Displaying items by tag: Antigua
The rest of the Irish team are also to be commended for their finishes in a field comprising 255 young sailors: Sam Ledoux (National YC) was 70th overall, Luke Turkey (HYC) 100th and Ben O’Shaughnessy (RCYC) 159th.
In the glow of that achievement for the nation, the International Optimist Dinghy Association of Ireland (IODAI) has decamped to Waterford Harbour for the Optimist Munster Championships from today, Saturday 29 July.
The event is open to all boats of the IODAI across Regatta, Junior and Senior fleets, with the Notice of Race, Sailing Instructions and Supplementary Instructions available on the Waterford Harbour Sailing Club website.
The International Optimist Dinghy Association Ireland (IODAI) shared a photo yesterday (Sunday 30 June) of the five-strong team headed to Antigua to represent Ireland at the 2019 World Championships later this week.
Rocco Wright (Howth YC), James Dwyer Matthews (Royal Cork/Kinsale), Ben O’Shaughnessy (Royal Cork), Sam Ledoux (National YC) and Luke Turvey (Howth YC) will be supported by team coach Dara O’Shea at the event, where racing gets under way this Saturday 6 July.
They will be hoping to best the European team’s impressive performance in Brittany last week, placing 11th overall in a field of 300 sailors representing 50 countries.
#Rowing: Damian Browne has completed the Atlantic Challenge Rowing race. The big Galway man, a former professional rugby player, took 63 days to row from the Canary Islands to Antigua. He suffered through storms and capsizes and posted Facebook videos which showed the injuries he suffered. Rowing as Gulliver’s Travels, he was the final boat of the race to finish. He was greeted by a big group of green-clad Irish fans on land.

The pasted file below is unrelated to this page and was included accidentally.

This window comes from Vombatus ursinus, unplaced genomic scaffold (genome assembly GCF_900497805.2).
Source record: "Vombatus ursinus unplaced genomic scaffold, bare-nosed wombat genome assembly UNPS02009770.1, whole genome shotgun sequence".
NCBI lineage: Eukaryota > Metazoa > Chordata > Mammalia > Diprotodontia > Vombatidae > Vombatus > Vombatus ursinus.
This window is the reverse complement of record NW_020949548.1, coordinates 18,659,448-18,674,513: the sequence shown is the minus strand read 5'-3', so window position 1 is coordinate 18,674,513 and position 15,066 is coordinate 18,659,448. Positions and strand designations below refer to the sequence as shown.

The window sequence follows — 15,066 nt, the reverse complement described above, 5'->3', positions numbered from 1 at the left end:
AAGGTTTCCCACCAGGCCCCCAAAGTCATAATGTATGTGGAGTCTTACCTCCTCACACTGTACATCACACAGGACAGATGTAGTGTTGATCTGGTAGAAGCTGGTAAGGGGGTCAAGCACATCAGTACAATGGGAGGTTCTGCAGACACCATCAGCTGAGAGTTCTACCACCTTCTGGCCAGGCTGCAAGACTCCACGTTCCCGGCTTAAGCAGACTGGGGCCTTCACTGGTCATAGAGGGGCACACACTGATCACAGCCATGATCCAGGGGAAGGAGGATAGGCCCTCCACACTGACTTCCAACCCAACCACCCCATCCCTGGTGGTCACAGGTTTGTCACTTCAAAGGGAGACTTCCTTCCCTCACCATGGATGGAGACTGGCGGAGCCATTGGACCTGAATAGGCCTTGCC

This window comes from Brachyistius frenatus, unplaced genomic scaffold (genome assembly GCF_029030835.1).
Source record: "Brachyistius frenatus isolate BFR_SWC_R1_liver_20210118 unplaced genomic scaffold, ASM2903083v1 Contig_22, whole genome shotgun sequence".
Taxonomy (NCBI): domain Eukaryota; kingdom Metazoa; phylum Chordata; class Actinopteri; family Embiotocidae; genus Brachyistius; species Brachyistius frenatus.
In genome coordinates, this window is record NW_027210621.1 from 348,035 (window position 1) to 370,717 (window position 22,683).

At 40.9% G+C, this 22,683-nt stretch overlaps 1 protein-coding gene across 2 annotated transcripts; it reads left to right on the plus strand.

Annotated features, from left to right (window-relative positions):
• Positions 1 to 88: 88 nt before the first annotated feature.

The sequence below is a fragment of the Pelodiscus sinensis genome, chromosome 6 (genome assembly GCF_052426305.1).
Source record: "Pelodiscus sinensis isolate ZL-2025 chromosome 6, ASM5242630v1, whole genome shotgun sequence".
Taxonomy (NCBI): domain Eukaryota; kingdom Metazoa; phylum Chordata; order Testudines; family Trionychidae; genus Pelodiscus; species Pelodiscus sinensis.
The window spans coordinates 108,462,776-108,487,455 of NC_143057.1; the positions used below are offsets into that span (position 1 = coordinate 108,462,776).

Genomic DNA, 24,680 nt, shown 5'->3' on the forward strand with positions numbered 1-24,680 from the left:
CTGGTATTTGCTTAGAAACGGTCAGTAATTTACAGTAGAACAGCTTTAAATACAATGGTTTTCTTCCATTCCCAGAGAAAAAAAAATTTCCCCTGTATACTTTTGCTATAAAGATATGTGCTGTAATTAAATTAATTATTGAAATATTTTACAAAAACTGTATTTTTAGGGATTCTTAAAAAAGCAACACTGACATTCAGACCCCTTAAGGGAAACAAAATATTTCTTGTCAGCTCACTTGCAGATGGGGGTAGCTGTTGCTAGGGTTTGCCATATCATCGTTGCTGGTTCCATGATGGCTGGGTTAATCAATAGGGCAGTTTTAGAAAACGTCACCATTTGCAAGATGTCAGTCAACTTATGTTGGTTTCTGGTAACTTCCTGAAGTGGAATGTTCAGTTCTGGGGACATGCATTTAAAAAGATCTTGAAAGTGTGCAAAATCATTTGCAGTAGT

#Rowing: A crew from Cork and Dublin, Relentless, have set a new record for rowing the Atlantic for a Republic of Ireland team. Sean Underwood, Pat O’Connor and Eoin O’Farrell and Thomas Browne crossed the finish line in Antigua this morning after taking just 32 days, 22 hours and four minutes to row from La Gomera in the Canary Islands. They finished sixth in the Atlantic Challenge race, just over three days behind winners The Four Oarsmen, who became the fastest crew ever to row the Atlantic. Ireland had two good placings in the race: on Sunday, Northern Irish crew Home to Portrush finished one place ahead of Relentless in a time of 31 days eight hours and 57 minutes.
#Rowing: Home to Portrush rowed into English Harbour on Sunday to finish fifth in the Atlantic Challenge race from the Canaries. The crew of George McAlpin, Ally Cooper, Gareth Barton and Luke Baker took just a month to complete the race, which started on December 14th in La Gomera. They finished fifth overall. Organisers say their row took 31 days eight hours and 57 minutes, which was inside the previous best time for the race. They received a raucous welcome from family and friends on the dock when they landed.